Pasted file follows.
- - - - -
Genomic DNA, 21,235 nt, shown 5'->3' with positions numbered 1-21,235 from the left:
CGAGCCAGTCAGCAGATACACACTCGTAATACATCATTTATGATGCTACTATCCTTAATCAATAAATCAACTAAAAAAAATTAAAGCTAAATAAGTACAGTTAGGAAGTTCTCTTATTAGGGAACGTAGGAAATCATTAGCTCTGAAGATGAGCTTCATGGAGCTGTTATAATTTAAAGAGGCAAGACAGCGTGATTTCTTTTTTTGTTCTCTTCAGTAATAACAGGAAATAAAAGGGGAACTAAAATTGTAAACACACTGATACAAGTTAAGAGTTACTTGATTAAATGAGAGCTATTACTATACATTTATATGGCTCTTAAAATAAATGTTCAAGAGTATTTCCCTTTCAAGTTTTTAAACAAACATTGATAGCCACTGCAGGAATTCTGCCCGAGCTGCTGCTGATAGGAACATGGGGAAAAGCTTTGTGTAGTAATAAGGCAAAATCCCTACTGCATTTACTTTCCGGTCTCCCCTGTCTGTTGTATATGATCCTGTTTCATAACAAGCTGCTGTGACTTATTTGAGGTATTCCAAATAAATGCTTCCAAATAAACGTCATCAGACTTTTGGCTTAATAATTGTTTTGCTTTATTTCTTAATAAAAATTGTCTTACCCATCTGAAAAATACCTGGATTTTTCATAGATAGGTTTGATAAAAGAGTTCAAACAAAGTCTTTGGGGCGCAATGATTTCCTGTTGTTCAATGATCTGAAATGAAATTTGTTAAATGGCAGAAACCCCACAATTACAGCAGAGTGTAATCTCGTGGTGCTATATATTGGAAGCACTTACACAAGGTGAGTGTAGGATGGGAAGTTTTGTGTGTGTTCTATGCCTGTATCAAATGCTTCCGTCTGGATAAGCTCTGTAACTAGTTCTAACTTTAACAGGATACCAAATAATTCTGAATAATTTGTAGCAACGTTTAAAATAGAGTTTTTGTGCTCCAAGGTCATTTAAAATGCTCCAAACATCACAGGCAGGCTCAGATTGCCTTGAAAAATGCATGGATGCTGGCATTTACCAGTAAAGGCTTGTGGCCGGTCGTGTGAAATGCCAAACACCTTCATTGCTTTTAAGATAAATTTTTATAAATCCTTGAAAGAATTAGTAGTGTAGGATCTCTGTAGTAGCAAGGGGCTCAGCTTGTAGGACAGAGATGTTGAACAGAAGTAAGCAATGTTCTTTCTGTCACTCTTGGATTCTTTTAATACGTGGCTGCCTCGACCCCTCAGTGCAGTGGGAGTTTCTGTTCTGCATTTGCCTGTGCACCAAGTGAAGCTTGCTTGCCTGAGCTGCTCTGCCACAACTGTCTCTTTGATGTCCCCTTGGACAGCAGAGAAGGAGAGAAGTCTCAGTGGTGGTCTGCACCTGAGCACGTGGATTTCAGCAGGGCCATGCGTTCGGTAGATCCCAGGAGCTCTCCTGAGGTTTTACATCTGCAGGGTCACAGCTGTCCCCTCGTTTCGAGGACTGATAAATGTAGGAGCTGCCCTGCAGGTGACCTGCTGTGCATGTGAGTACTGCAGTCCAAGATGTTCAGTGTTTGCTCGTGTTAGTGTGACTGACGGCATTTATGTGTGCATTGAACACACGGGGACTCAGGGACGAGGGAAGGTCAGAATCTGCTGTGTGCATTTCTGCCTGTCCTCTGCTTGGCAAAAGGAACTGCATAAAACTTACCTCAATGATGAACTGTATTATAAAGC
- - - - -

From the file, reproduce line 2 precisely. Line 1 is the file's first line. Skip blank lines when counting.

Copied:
CGAGCCAGTCAGCAGATACACACTCGTAATACATCATTTATGATGCTACTATCCTTAATCAATAAATCAACTAAAAAAAATTAAAGCTAAATAAGTACAGTTAGGAAGTTCTCTTATTAGGGAACGTAGGAAATCATTAGCTCTGAAGATGAGCTTCATGGAGCTGTTATAATTTAAAGAGGCAAGACAGCGTGATTTCTTTTTTTGTTCTCTTCAGTAATAACAGGAAATAAAAGGGGAACTAAAATTGTAAACACACTGATACAAGTTAAGAGTTACTTGATTAAATGAGAGCTATTACTATACATTTATATGGCTCTTAAAATAAATGTTCAAGAGTATTTCCCTTTCAAGTTTTTAAACAAACATTGATAGCCACTGCAGGAATTCTGCCCGAGCTGCTGCTGATAGGAACATGGGGAAAAGCTTTGTGTAGTAATAAGGCAAAATCCCTACTGCATTTACTTTCCGGTCTCCCCTGTCTGTTGTATATGATCCTGTTTCATAACAAGCTGCTGTGACTTATTTGAGGTATTCCAAATAAATGCTTCCAAATAAACGTCATCAGACTTTTGGCTTAATAATTGTTTTGCTTTATTTCTTAATAAAAATTGTCTTACCCATCTGAAAAATACCTGGATTTTTCATAGATAGGTTTGATAAAAGAGTTCAAACAAAGTCTTTGGGGCGCAATGATTTCCTGTTGTTCAATGATCTGAAATGAAATTTGTTAAATGGCAGAAACCCCACAATTACAGCAGAGTGTAATCTCGTGGTGCTATATATTGGAAGCACTTACACAAGGTGAGTGTAGGATGGGAAGTTTTGTGTGTGTTCTATGCCTGTATCAAATGCTTCCGTCTGGATAAGCTCTGTAACTAGTTCTAACTTTAACAGGATACCAAATAATTCTGAATAATTTGTAGCAACGTTTAAAATAGAGTTTTTGTGCTCCAAGGTCATTTAAAATGCTCCAAACATCACAGGCAGGCTCAGATTGCCTTGAAAAATGCATGGATGCTGGCATTTACCAGTAAAGGCTTGTGGCCGGTCGTGTGAAATGCCAAACACCTTCATTGCTTTTAAGATAAATTTTTATAAATCCTTGAAAGAATTAGTAGTGTAGGATCTCTGTAGTAGCAAGGGGCTCAGCTTGTAGGACAGAGATGTTGAACAGAAGTAAGCAATGTTCTTTCTGTCACTCTTGGATTCTTTTAATACGTGGCTGCCTCGACCCCTCAGTGCAGTGGGAGTTTCTGTTCTGCATTTGCCTGTGCACCAAGTGAAGCTTGCTTGCCTGAGCTGCTCTGCCACAACTGTCTCTTTGATGTCCCCTTGGACAGCAGAGAAGGAGAGAAGTCTCAGTGGTGGTCTGCACCTGAGCACGTGGATTTCAGCAGGGCCATGCGTTCGGTAGATCCCAGGAGCTCTCCTGAGGTTTTACATCTGCAGGGTCACAGCTGTCCCCTCGTTTCGAGGACTGATAAATGTAGGAGCTGCCCTGCAGGTGACCTGCTGTGCATGTGAGTACTGCAGTCCAAGATGTTCAGTGTTTGCTCGTGTTAGTGTGACTGACGGCATTTATGTGTGCATTGAACACACGGGGACTCAGGGACGAGGGAAGGTCAGAATCTGCTGTGTGCATTTCTGCCTGTCCTCTGCTTGGCAAAAGGAACTGCATAAAACTTACCTCAATGATGAACTGTATTATAAAGC